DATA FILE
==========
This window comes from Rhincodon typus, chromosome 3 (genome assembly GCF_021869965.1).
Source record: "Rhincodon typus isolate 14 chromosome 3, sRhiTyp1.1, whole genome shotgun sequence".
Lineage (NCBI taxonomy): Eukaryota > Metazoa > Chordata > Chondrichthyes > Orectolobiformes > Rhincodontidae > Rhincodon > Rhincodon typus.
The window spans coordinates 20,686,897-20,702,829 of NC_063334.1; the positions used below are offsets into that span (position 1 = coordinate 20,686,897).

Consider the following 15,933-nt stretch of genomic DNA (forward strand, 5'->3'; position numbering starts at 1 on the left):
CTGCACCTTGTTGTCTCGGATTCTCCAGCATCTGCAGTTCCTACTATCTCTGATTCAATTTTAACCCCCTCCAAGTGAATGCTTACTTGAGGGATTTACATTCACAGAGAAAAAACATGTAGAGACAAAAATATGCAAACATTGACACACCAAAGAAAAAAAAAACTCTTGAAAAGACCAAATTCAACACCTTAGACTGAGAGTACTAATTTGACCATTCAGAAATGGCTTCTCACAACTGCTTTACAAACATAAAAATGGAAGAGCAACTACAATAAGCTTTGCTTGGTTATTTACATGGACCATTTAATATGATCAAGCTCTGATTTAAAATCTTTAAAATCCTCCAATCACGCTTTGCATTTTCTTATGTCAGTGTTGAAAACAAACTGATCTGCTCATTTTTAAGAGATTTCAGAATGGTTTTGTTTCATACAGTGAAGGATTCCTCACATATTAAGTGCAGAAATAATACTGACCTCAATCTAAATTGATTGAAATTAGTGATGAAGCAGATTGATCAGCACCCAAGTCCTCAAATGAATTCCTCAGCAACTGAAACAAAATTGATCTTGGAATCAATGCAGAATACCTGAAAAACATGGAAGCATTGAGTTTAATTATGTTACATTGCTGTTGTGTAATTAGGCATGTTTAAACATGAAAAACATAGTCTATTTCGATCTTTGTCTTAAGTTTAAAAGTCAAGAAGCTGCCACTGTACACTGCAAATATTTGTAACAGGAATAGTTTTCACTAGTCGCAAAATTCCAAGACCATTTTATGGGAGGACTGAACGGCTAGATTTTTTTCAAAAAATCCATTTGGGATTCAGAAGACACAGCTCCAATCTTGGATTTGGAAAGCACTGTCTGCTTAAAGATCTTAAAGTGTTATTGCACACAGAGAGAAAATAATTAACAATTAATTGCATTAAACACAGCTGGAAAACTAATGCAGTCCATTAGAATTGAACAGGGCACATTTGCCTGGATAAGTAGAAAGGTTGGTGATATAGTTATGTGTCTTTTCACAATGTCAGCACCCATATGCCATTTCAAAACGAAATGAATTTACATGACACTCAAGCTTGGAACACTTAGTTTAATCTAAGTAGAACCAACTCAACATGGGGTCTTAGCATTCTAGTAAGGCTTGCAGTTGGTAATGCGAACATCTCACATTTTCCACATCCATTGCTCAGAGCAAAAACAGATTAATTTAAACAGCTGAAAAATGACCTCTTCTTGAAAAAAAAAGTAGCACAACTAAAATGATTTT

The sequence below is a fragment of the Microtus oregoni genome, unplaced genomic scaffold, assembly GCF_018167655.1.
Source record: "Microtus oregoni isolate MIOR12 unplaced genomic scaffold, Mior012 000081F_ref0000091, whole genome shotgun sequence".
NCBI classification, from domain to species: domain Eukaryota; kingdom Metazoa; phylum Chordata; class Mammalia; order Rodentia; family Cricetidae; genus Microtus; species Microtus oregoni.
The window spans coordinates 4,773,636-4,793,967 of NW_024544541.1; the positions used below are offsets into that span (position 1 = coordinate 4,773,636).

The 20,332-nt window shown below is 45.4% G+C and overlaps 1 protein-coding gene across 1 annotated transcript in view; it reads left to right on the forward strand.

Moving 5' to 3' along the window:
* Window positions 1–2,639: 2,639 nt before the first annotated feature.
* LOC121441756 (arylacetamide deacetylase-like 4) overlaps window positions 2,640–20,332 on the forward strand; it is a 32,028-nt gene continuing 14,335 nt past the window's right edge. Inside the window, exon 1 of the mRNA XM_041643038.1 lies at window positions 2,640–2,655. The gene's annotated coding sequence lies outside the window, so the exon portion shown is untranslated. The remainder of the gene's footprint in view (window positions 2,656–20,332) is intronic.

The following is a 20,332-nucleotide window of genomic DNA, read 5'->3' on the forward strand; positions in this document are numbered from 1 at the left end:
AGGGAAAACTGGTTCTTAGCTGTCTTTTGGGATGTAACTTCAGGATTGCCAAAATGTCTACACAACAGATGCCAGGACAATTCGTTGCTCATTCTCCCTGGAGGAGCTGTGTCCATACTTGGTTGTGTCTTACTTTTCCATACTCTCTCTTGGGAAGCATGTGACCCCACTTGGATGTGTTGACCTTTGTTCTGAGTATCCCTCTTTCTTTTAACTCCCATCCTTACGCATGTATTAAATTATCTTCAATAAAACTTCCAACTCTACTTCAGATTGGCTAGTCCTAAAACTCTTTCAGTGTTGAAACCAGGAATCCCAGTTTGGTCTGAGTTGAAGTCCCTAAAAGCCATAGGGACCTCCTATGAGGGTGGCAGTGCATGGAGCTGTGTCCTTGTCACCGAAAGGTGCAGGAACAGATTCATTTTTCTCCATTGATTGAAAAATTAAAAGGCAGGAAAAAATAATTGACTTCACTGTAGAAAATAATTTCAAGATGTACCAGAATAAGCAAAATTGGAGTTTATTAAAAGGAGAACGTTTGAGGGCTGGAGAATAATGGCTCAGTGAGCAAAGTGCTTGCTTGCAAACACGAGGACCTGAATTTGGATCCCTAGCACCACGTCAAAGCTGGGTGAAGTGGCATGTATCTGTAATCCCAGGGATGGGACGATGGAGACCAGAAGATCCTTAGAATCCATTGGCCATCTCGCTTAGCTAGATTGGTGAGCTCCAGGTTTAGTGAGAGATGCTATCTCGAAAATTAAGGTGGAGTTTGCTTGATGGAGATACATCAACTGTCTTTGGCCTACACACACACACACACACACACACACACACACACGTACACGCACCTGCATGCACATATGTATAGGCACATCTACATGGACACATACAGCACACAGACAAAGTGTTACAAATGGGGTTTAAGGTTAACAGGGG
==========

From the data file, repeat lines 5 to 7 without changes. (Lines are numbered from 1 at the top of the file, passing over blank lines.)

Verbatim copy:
Consider the following 15,933-nt stretch of genomic DNA (forward strand, 5'->3'; position numbering starts at 1 on the left):
CTGCACCTTGTTGTCTCGGATTCTCCAGCATCTGCAGTTCCTACTATCTCTGATTCAATTTTAACCCCCTCCAAGTGAATGCTTACTTGAGGGATTTACATTCACAGAGAAAAAACATGTAGAGACAAAAATATGCAAACATTGACACACCAAAGAAAAAAAAAACTCTTGAAAAGACCAAATTCAACACCTTAGACTGAGAGTACTAATTTGACCATTCAGAAATGGCTTCTCACAACTGCTTTACAAACATAAAAATGGAAGAGCAACTACAATAAGCTTTGCTTGGTTATTTACATGGACCATTTAATATGATCAAGCTCTGATTTAAAATCTTTAAAATCCTCCAATCACGCTTTGCATTTTCTTATGTCAGTGTTGAAAACAAACTGATCTGCTCATTTTTAAGAGATTTCAGAATGGTTTTGTTTCATACAGTGAAGGATTCCTCACATATTAAGTGCAGAAATAATACTGACCTCAATCTAAATTGATTGAAATTAGTGATGAAGCAGATTGATCAGCACCCAAGTCCTCAAATGAATTCCTCAGCAACTGAAACAAAATTGATCTTGGAATCAATGCAGAATACCTGAAAAACATGGAAGCATTGAGTTTAATTATGTTACATTGCTGTTGTGTAATTAGGCATGTTTAAACATGAAAAACATAGTCTATTTCGATCTTTGTCTTAAGTTTAAAAGTCAAGAAGCTGCCACTGTACACTGCAAATATTTGTAACAGGAATAGTTTTCACTAGTCGCAAAATTCCAAGACCATTTTATGGGAGGACTGAACGGCTAGATTTTTTTCAAAAAATCCATTTGGGATTCAGAAGACACAGCTCCAATCTTGGATTTGGAAAGCACTGTCTGCTTAAAGATCTTAAAGTGTTATTGCACACAGAGAGAAAATAATTAACAATTAATTGCATTAAACACAGCTGGAAAACTAATGCAGTCCATTAGAATTGAACAGGGCACATTTGCCTGGATAAGTAGAAAGGTTGGTGATATAGTTATGTGTCTTTTCACAATGTCAGCACCCATATGCCATTTCAAAACGAAATGAATTTACATGACACTCAAGCTTGGAACACTTAGTTTAATCTAAGTAGAACCAACTCAACATGGGGTCTTAGCATTCTAGTAAGGCTTGCAGTTGGTAATGCGAACATCTCACATTTTCCACATCCATTGCTCAGAGCAAAAACAGATTAATTTAAACAGCTGAAAAATGACCTCTTCTTGAAAAAAAAAGTAGCACAACTAAAATGATTTT

The sequence below is a fragment of the Microtus oregoni genome, unplaced genomic scaffold, assembly GCF_018167655.1.